It’s not always easy to be aware of distractions or just how much time they can take up. One nudge off course can lead to lots of twists and turns before you get back on the right path. So being cognizant of what you’ve spent time on is the first step to finding your way back.

For me, one of the worst distractions is social media. Facebook, specifically. I know I’m not alone. I’ll decide to check in, see what’s happening, find out if anyone’s tried to contact me, and if I’m not careful I’ll wind up scrolling and scrolling through my news feed mindlessly, letting precious minutes add up to precious hours. Now, I’m not a Facebook hater. If I was, there’d be no problem. I believe there are benefits to social media, not least of which is being in touch with good people. Most days I see or read something that improves my life in at least a small way. To get to those gold nuggets, though, I do find myself sifting through a lot of silt.

While I’m not always happy that I let myself get detoured so easily, I am happy to know what it is that distracts me. Because I know it’s something totally under my control. I allow things to distract me; I can choose not to let them as well.

I know people have lots of suggestions to solve my particular issue. Delete the Facebook app! Set a timer! Unfollow people and pages that clog up your feed! Just don’t use it at all! At one time or another I’ve either considered all these options or actually done them. What’s worked the best for me, though, is listening to Ernie.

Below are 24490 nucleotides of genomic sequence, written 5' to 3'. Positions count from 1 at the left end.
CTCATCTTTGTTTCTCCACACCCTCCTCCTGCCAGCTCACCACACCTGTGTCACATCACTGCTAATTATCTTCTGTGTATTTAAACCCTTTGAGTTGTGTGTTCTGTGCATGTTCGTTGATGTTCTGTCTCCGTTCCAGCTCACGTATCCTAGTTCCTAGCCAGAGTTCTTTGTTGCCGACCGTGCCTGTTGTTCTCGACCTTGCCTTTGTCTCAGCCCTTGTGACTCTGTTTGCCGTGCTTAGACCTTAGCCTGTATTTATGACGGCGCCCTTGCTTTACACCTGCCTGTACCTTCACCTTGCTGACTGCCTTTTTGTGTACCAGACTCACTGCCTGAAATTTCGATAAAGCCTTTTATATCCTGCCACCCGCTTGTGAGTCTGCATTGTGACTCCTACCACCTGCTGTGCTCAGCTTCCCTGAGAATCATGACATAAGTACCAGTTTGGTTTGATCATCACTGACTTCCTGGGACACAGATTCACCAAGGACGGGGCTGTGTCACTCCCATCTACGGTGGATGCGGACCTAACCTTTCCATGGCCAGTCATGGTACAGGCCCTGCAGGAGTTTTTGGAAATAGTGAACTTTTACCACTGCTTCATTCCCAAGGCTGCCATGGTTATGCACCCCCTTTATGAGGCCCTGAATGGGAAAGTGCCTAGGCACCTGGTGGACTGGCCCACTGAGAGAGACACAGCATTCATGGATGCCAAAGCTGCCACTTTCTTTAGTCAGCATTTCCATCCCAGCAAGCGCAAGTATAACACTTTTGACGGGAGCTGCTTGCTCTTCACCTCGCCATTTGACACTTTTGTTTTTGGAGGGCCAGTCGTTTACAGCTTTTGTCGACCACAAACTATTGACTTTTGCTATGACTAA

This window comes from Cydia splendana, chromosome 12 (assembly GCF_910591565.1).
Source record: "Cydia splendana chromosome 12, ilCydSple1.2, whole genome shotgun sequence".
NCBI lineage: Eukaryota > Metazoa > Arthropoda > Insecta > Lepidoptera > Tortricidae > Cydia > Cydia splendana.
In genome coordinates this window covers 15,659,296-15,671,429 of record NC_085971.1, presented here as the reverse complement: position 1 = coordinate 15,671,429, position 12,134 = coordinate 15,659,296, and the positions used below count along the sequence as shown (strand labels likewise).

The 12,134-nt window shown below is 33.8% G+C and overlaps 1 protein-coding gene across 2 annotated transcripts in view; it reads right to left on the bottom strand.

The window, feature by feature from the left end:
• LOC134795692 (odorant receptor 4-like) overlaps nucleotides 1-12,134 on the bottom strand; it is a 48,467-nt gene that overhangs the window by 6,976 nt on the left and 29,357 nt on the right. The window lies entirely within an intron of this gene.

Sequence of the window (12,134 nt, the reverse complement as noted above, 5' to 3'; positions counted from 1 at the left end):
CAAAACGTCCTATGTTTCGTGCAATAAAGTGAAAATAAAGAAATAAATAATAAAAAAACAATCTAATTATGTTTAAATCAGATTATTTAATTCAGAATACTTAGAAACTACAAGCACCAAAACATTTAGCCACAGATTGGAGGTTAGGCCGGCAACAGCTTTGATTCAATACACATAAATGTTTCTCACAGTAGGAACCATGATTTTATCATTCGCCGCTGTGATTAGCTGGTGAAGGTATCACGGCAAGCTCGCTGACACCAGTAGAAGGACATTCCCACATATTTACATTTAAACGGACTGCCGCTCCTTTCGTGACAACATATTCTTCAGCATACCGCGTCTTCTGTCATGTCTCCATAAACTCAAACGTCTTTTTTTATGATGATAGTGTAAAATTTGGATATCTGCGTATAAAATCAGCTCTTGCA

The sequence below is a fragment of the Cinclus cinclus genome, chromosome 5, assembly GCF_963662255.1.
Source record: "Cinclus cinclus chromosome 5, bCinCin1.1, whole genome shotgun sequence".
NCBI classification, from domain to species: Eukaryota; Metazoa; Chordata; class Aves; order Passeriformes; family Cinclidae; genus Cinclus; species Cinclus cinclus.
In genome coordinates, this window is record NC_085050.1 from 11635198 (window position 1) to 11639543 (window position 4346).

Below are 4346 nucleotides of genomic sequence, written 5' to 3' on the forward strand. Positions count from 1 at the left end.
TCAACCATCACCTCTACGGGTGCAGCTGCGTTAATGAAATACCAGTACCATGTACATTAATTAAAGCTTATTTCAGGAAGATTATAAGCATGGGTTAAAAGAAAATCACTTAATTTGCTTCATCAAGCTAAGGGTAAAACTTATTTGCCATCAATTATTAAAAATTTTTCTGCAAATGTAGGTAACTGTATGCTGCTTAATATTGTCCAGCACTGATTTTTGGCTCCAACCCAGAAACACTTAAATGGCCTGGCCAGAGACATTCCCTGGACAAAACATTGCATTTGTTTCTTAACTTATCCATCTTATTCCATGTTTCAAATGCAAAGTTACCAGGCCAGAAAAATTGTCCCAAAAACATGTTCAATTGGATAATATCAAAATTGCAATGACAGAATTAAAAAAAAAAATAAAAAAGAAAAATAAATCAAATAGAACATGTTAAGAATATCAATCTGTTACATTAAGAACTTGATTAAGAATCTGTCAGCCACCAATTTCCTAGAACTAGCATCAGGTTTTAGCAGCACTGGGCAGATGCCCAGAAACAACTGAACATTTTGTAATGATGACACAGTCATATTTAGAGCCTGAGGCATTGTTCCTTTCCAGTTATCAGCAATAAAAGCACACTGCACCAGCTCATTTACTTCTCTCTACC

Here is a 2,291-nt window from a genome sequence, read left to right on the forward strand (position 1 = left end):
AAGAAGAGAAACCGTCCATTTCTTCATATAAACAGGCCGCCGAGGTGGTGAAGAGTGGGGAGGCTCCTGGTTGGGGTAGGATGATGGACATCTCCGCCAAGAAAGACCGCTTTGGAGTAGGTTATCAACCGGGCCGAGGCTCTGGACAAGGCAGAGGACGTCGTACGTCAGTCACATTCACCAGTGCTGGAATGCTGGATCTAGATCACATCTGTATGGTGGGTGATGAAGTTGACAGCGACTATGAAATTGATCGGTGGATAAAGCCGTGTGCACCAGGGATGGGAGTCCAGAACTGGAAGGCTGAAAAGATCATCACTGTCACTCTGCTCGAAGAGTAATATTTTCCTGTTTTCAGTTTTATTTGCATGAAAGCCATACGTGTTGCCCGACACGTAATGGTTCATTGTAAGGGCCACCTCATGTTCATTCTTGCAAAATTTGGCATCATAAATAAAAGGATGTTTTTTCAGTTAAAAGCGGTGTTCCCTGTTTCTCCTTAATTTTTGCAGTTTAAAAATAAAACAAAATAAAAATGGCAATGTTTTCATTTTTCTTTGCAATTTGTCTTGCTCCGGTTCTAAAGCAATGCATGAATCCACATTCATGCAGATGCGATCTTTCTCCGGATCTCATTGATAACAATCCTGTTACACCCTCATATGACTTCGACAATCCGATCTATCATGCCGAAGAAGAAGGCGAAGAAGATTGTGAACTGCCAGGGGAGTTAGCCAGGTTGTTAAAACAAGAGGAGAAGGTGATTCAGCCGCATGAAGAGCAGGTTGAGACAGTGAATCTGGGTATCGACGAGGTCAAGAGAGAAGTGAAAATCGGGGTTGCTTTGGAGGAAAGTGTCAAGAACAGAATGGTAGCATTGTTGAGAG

When I was a young dad I was lucky to enjoy a good bit of children’s music. I think a lot of folks are familiar with the Rubber Duckie song from Sesame Street. If you aren’t, it’s been around since 1970 (I just found out it was even nominated for a Grammy in 1971!) and is sung by Ernie to his favorite bathtub toy. In the late 80s a new song debuted on Sesame Street with a pretty good message:

“Put down the duckie” started popping up in my head when I caught myself wasting time on something a couple months ago. I’m not sure exactly what brought it to mind. It may have been because I got sets of rubber duckies for my co-managers for Christmas. What I found, though, is that it helped. Your mileage may vary, as they say, but for me, having a mantra, if you will, silly as it is, that I actually said out loud, got me back on track with a smile.

Social media isn’t the only duckie I have to set aside for a while in order to get things done. With all the good new comic related TV shows, TV has become a real temptation these days. Sometimes I don’t realize something’s a duckie until it takes up a certain amount of time. It’s a challenge, since I’m also working on being more present and giving people more focused attention. Whatever distractions you find impeding your productivity, maybe Hoots the owl’s advice will work for you, too. You don’t have to totally eliminate entertainment or non-productive stuff from your life. Just put it down until you meet whatever goals you have set for yourself.